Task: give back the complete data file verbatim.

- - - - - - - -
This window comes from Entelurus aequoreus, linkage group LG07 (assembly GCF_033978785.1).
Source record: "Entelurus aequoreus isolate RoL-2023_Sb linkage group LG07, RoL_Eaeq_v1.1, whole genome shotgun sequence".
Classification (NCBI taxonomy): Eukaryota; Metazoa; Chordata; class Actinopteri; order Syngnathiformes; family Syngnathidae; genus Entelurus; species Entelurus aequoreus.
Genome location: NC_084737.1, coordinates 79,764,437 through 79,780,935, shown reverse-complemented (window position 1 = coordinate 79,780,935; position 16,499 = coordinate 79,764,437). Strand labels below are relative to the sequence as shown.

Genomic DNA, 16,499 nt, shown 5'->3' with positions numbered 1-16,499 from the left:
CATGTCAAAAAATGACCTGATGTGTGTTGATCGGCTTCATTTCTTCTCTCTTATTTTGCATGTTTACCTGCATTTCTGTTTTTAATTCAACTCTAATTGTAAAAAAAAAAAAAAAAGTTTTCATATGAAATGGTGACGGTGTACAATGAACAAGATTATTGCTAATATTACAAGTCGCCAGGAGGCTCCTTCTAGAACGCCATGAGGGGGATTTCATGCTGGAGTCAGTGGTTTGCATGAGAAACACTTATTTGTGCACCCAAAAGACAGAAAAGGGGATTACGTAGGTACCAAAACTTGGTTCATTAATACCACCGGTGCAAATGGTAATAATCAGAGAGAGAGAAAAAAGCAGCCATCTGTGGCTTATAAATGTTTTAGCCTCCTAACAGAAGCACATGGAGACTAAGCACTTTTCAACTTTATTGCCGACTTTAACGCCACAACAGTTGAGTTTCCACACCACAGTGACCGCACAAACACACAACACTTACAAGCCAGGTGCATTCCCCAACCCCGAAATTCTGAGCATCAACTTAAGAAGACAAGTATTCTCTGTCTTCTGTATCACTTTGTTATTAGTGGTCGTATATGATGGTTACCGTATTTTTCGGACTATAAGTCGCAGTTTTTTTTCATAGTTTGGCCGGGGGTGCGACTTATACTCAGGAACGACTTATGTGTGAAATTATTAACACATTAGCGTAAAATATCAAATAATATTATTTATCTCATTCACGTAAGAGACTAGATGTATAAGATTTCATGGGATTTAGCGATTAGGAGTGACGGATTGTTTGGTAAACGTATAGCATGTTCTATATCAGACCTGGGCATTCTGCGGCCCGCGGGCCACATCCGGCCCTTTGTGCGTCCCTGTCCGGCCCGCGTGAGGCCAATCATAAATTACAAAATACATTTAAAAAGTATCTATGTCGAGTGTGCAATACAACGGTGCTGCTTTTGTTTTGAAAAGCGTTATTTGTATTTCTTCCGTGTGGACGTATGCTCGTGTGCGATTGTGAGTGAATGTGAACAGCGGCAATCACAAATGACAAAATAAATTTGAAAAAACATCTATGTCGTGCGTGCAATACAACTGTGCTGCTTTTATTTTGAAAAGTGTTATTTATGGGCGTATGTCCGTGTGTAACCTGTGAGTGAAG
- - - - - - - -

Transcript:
This window comes from Entelurus aequoreus, linkage group LG07 (assembly GCF_033978785.1).
Source record: "Entelurus aequoreus isolate RoL-2023_Sb linkage group LG07, RoL_Eaeq_v1.1, whole genome shotgun sequence".
Classification (NCBI taxonomy): Eukaryota; Metazoa; Chordata; class Actinopteri; order Syngnathiformes; family Syngnathidae; genus Entelurus; species Entelurus aequoreus.
Genome location: NC_084737.1, coordinates 79,764,437 through 79,780,935, shown reverse-complemented (window position 1 = coordinate 79,780,935; position 16,499 = coordinate 79,764,437). Strand labels below are relative to the sequence as shown.

Genomic DNA, 16,499 nt, shown 5'->3' with positions numbered 1-16,499 from the left:
CATGTCAAAAAATGACCTGATGTGTGTTGATCGGCTTCATTTCTTCTCTCTTATTTTGCATGTTTACCTGCATTTCTGTTTTTAATTCAACTCTAATTGTAAAAAAAAAAAAAAAAGTTTTCATATGAAATGGTGACGGTGTACAATGAACAAGATTATTGCTAATATTACAAGTCGCCAGGAGGCTCCTTCTAGAACGCCATGAGGGGGATTTCATGCTGGAGTCAGTGGTTTGCATGAGAAACACTTATTTGTGCACCCAAAAGACAGAAAAGGGGATTACGTAGGTACCAAAACTTGGTTCATTAATACCACCGGTGCAAATGGTAATAATCAGAGAGAGAGAAAAAAGCAGCCATCTGTGGCTTATAAATGTTTTAGCCTCCTAACAGAAGCACATGGAGACTAAGCACTTTTCAACTTTATTGCCGACTTTAACGCCACAACAGTTGAGTTTCCACACCACAGTGACCGCACAAACACACAACACTTACAAGCCAGGTGCATTCCCCAACCCCGAAATTCTGAGCATCAACTTAAGAAGACAAGTATTCTCTGTCTTCTGTATCACTTTGTTATTAGTGGTCGTATATGATGGTTACCGTATTTTTCGGACTATAAGTCGCAGTTTTTTTTCATAGTTTGGCCGGGGGTGCGACTTATACTCAGGAACGACTTATGTGTGAAATTATTAACACATTAGCGTAAAATATCAAATAATATTATTTATCTCATTCACGTAAGAGACTAGATGTATAAGATTTCATGGGATTTAGCGATTAGGAGTGACGGATTGTTTGGTAAACGTATAGCATGTTCTATATCAGACCTGGGCATTCTGCGGCCCGCGGGCCACATCCGGCCCTTTGTGCGTCCCTGTCCGGCCCGCGTGAGGCCAATCATAAATTACAAAATACATTTAAAAAGTATCTATGTCGAGTGTGCAATACAACGGTGCTGCTTTTGTTTTGAAAAGCGTTATTTGTATTTCTTCCGTGTGGACGTATGCTCGTGTGCGATTGTGAGTGAATGTGAACAGCGGCAATCACAAATGACAAAATAAATTTGAAAAAACATCTATGTCGTGCGTGCAATACAACTGTGCTGCTTTTATTTTGAAAAGTGTTATTTATGGGCGTATGTCCGTGTGTAACCTGTGAGTGAAG